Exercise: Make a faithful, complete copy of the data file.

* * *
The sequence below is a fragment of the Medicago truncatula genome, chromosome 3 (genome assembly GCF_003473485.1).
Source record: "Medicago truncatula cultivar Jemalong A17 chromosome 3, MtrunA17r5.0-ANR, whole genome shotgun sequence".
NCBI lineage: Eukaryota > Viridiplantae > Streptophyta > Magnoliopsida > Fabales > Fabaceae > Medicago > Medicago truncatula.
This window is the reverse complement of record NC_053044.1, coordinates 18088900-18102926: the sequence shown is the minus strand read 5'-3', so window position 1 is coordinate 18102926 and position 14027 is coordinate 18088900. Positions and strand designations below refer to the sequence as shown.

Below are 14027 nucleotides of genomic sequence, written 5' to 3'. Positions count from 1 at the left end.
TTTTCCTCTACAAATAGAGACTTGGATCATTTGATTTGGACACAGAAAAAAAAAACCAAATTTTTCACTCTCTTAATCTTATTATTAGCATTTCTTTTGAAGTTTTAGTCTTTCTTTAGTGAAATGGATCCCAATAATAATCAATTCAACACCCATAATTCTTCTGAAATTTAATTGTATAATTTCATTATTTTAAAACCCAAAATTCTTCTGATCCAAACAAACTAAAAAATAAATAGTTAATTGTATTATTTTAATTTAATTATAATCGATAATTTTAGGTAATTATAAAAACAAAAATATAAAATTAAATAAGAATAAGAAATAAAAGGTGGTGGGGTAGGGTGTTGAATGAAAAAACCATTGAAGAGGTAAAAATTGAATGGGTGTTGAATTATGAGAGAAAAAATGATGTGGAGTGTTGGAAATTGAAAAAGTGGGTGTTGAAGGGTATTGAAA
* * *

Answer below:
The sequence below is a fragment of the Medicago truncatula genome, chromosome 3 (genome assembly GCF_003473485.1).
Source record: "Medicago truncatula cultivar Jemalong A17 chromosome 3, MtrunA17r5.0-ANR, whole genome shotgun sequence".
NCBI lineage: Eukaryota > Viridiplantae > Streptophyta > Magnoliopsida > Fabales > Fabaceae > Medicago > Medicago truncatula.
This window is the reverse complement of record NC_053044.1, coordinates 18088900-18102926: the sequence shown is the minus strand read 5'-3', so window position 1 is coordinate 18102926 and position 14027 is coordinate 18088900. Positions and strand designations below refer to the sequence as shown.

Below are 14027 nucleotides of genomic sequence, written 5' to 3'. Positions count from 1 at the left end.
TTTTCCTCTACAAATAGAGACTTGGATCATTTGATTTGGACACAGAAAAAAAAAACCAAATTTTTCACTCTCTTAATCTTATTATTAGCATTTCTTTTGAAGTTTTAGTCTTTCTTTAGTGAAATGGATCCCAATAATAATCAATTCAACACCCATAATTCTTCTGAAATTTAATTGTATAATTTCATTATTTTAAAACCCAAAATTCTTCTGATCCAAACAAACTAAAAAATAAATAGTTAATTGTATTATTTTAATTTAATTATAATCGATAATTTTAGGTAATTATAAAAACAAAAATATAAAATTAAATAAGAATAAGAAATAAAAGGTGGTGGGGTAGGGTGTTGAATGAAAAAACCATTGAAGAGGTAAAAATTGAATGGGTGTTGAATTATGAGAGAAAAAATGATGTGGAGTGTTGGAAATTGAAAAAGTGGGTGTTGAAGGGTATTGAAA